AMD’s Secure Encrypted Virtualization Came From Work on Consoles

(Image credit: AMD)

According to Forrest Norrod, Senior Vice President at AMD for Data Center and Embedded Solutions, AMD’s work on Xbox One and PlayStation 4 led to the development of the Secure Encrypted Virtualization (SEV) feature for the company’s EPYC servers. 

SEV A Must-Have Security Feature For Cloud Companies

Norrod believes that SEV will become a must-have feature for data center companies in the coming years:

"I think that it in three to four years, it will be ridiculous to even consider deploying a VM in the cloud if you can't control and isolate that thing cryptographically from the cloud provider.”

AMD started developing SEV when it was working on semi-custom chips for Microsoft’s Xbox One and Sony’s PlayStation 4, both of which launched in 2014. Norrod noted that the previous console generations were easily hacked, so console gaming piracy was rampant:

"Previous generations of the game consoles could be hacked, and so you could go down to probably any number of places within a 10-mile radius [and] buy a 4-terabyte hard drive [with] every PlayStation 3 game ever written on that hard drive.”

For the Xbox One and PS4, AMD implemented cryptographic isolation, which meant the developers of console games didn’t have to trust the players not to pirate their games. Norrod said learned about this feature soon after he joined AMD in 2014 and that he put it on the roadmap for the EPYC server chips. 

Norrod saw the potential of the feature for virtual machines and containers hosted in the cloud - in the same way console game developers don’t have to trust console owners, developers of cloud applications don’t have to trust the data center owners not to steal sensitive information from their applications.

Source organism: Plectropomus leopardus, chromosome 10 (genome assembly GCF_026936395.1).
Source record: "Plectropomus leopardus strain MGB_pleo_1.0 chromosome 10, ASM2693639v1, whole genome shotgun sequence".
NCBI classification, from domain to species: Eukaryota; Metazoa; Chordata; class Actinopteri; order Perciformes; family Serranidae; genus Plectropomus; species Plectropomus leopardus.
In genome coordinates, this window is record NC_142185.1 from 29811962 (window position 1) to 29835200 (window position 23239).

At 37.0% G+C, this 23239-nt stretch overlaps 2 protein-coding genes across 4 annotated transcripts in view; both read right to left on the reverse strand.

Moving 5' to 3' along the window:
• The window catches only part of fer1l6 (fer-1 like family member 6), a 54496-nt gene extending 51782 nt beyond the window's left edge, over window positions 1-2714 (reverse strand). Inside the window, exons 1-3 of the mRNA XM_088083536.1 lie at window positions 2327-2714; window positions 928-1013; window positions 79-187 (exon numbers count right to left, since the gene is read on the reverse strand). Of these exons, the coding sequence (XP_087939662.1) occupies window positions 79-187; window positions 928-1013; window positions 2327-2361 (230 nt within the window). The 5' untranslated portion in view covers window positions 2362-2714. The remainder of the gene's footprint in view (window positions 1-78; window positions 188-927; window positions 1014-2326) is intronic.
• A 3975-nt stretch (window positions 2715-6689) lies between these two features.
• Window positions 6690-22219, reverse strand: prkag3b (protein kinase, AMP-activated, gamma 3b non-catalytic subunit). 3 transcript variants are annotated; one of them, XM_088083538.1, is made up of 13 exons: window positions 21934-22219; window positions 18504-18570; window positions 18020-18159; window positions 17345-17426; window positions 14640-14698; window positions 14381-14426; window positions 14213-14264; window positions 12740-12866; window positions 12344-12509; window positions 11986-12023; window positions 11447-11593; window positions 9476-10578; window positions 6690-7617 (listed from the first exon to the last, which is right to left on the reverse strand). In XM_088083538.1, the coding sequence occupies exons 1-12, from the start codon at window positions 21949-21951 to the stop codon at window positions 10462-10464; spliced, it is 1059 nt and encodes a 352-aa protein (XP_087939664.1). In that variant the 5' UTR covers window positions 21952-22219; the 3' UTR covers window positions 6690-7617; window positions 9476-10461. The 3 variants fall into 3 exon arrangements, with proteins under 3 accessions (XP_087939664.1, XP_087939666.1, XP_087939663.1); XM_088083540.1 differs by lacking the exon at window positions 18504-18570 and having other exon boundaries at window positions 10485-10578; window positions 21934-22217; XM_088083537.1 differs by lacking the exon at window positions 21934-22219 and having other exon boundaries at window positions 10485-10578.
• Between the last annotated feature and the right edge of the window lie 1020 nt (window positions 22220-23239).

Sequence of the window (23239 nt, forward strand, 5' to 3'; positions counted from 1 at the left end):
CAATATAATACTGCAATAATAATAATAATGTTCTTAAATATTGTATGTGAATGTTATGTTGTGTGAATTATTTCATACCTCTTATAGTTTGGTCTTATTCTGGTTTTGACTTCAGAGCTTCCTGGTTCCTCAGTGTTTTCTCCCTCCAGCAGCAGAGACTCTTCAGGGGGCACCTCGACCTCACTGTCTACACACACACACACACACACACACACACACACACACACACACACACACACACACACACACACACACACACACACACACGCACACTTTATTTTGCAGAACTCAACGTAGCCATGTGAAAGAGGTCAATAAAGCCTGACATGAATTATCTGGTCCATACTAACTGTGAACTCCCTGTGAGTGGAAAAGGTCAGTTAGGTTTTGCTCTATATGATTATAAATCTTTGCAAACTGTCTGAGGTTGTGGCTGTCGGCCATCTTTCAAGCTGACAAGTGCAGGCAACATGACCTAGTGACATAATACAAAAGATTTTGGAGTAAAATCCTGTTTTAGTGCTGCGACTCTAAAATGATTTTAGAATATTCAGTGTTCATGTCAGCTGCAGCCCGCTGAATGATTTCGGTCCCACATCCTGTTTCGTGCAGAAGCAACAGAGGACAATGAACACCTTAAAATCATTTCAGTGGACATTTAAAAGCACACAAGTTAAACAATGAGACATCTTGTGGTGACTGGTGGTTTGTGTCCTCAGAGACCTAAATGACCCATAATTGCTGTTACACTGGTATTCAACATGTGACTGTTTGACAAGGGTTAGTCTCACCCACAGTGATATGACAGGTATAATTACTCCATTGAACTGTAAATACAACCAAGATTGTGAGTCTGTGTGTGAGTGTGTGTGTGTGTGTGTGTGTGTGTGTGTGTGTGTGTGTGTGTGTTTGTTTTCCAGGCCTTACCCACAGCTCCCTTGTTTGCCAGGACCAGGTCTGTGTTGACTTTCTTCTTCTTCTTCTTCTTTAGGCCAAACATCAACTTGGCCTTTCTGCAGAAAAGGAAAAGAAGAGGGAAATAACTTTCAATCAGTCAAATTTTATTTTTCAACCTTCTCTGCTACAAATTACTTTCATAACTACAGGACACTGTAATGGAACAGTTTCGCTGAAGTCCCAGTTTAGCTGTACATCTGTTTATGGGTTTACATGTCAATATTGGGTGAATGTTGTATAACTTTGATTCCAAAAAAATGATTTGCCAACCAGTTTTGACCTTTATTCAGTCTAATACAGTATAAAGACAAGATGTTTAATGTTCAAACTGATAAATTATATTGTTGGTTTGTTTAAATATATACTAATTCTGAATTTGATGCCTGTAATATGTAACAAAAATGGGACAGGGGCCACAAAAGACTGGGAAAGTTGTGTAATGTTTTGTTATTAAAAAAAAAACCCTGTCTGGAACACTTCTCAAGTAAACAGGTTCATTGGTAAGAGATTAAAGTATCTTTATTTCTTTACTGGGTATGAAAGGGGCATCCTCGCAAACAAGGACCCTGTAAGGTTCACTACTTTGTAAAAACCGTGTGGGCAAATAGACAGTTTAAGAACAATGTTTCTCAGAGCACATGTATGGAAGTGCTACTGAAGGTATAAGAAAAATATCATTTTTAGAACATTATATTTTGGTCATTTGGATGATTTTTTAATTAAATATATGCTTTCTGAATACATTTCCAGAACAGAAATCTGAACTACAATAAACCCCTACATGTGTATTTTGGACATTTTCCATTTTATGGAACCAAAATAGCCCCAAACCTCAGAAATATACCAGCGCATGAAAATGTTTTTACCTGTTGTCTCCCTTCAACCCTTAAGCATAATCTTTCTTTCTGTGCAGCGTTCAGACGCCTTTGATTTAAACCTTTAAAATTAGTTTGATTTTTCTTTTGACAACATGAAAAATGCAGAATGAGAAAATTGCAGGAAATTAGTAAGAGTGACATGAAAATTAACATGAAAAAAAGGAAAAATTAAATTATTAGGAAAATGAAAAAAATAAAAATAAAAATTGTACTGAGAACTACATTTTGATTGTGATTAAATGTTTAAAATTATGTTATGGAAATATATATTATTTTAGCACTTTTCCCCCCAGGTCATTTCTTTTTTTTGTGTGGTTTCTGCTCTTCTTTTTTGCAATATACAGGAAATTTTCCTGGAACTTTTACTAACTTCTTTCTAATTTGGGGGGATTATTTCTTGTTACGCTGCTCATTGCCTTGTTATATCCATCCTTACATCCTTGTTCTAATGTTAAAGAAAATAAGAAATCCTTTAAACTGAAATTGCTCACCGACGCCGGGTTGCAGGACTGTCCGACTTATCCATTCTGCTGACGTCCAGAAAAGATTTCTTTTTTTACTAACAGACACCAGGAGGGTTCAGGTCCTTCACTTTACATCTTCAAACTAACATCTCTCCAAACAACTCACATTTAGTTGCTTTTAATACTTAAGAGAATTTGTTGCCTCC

What Is AMD’s SEV?

AMD’s Secure Encrypted Virtualization feature for EPYC chips enables the encryption of the entire memory of virtual machines on AMD-powered servers with no code changes required from the virtualized application developers (however, it needs to be enabled by the host operating system and hypervisor).

The difference between AMD’s SEV and Intel’s Software Guard eXtensions (SGX) is that SGX encrypts only a small portion of an application’s code, such as the part where the encryption keys are stored. AMD’s SEV encrypts the full running code of a virtualized application. 

There are upsides and downsides to both approaches. In theory, AMD’s SEV is better, because it encrypts more. However, in practice, that also means that it may not be as secure, as the attack surface of the encrypted code is much larger. Intel has also started working on a similar feature, called Multi-Key Total Memory Encryption (MKTME), but it should be a while before we see it on the market.

The first generation EPYC servers could only generate 15 encryption keys, but the second generation is capable of generating 509 keys. The keys are generated by AMD’s PSP, which comes with an Arm secure co-processor. These co-processors can’t be accessed by the hypervisor or virtual machines.

AMD's SEV Coming to A Server Near You

AMD worked with VMWare for the second-generation EPYC processors, so VMWare will support SEV in the next version of its VSphere virtualization software. IBM’s Red Hat and other Linux distributions will also support the feature soon. 

Said Norrod:

"You're going to be able to have a whole new level of security that you can control independent of your cloud provider.”

Dominic Daninger, a VP at Nor-Tech, a systems builder and partner to AMD, said that the high core count in the second-generation EPYC chips. He also called the new and improved SEV feature should be appealing to "anyone doing serious virtualization."

Virtualization-Based Security for Mainstream Users?

Virtualization has started to become an increasingly more common feature used by mainstream users, too. Microsoft also introduced the Windows Defender Application Guard, which contains a version of the Edge browser in a virtualized environment. Meanwhile, more recently introduced Windows Sandbox also allows users to create a "disposable Windows environment" in which they are free to try riskier applications or email attachments.

As Windows and other operating systems start taking advantage of virtualization-based security, it also makes AMD's Secure Encrypted Virtualization feature a bigger necessity not just for data center customers, but also PC and laptop buyers. AMD hasn't given any indication yet that SEV will be coming to consumer Ryzen chips.

Lucian Armasu
Lucian Armasu is a Contributing Writer for Tom's Hardware US. He covers software news and the issues surrounding privacy and security.